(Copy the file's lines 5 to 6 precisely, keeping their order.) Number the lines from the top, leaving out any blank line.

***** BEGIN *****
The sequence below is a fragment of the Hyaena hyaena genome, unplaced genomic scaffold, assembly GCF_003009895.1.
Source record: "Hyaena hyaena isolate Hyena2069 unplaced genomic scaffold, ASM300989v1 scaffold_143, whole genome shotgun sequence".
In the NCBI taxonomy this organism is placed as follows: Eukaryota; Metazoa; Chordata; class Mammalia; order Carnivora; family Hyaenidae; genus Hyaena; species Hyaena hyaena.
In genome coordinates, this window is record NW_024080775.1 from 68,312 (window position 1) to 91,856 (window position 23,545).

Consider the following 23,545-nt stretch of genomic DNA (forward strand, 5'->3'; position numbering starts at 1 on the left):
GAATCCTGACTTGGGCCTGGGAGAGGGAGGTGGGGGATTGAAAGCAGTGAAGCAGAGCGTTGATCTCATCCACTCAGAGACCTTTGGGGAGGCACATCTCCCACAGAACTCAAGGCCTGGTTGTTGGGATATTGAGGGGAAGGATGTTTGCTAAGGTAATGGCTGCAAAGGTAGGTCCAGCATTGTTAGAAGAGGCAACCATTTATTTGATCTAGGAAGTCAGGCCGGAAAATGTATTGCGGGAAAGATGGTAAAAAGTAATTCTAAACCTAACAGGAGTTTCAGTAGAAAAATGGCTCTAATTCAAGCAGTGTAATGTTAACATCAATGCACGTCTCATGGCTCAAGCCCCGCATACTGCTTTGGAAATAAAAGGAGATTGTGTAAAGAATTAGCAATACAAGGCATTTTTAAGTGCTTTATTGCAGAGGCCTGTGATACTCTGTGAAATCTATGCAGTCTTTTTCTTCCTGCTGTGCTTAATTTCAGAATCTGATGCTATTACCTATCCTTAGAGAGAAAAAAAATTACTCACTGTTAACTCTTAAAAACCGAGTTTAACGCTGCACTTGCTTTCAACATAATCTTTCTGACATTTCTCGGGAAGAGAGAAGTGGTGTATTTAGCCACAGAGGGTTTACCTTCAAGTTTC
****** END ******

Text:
Consider the following 23,545-nt stretch of genomic DNA (forward strand, 5'->3'; position numbering starts at 1 on the left):
GAATCCTGACTTGGGCCTGGGAGAGGGAGGTGGGGGATTGAAAGCAGTGAAGCAGAGCGTTGATCTCATCCACTCAGAGACCTTTGGGGAGGCACATCTCCCACAGAACTCAAGGCCTGGTTGTTGGGATATTGAGGGGAAGGATGTTTGCTAAGGTAATGGCTGCAAAGGTAGGTCCAGCATTGTTAGAAGAGGCAACCATTTATTTGATCTAGGAAGTCAGGCCGGAAAATGTATTGCGGGAAAGATGGTAAAAAGTAATTCTAAACCTAACAGGAGTTTCAGTAGAAAAATGGCTCTAATTCAAGCAGTGTAATGTTAACATCAATGCACGTCTCATGGCTCAAGCCCCGCATACTGCTTTGGAAATAAAAGGAGATTGTGTAAAGAATTAGCAATACAAGGCATTTTTAAGTGCTTTATTGCAGAGGCCTGTGATACTCTGTGAAATCTATGCAGTCTTTTTCTTCCTGCTGTGCTTAATTTCAGAATCTGATGCTATTACCTATCCTTAGAGAGAAAAAAAATTACTCACTGTTAACTCTTAAAAACCGAGTTTAACGCTGCACTTGCTTTCAACATAATCTTTCTGACATTTCTCGGGAAGAGAGAAGTGGTGTATTTAGCCACAGAGGGTTTACCTTCAAGTTTC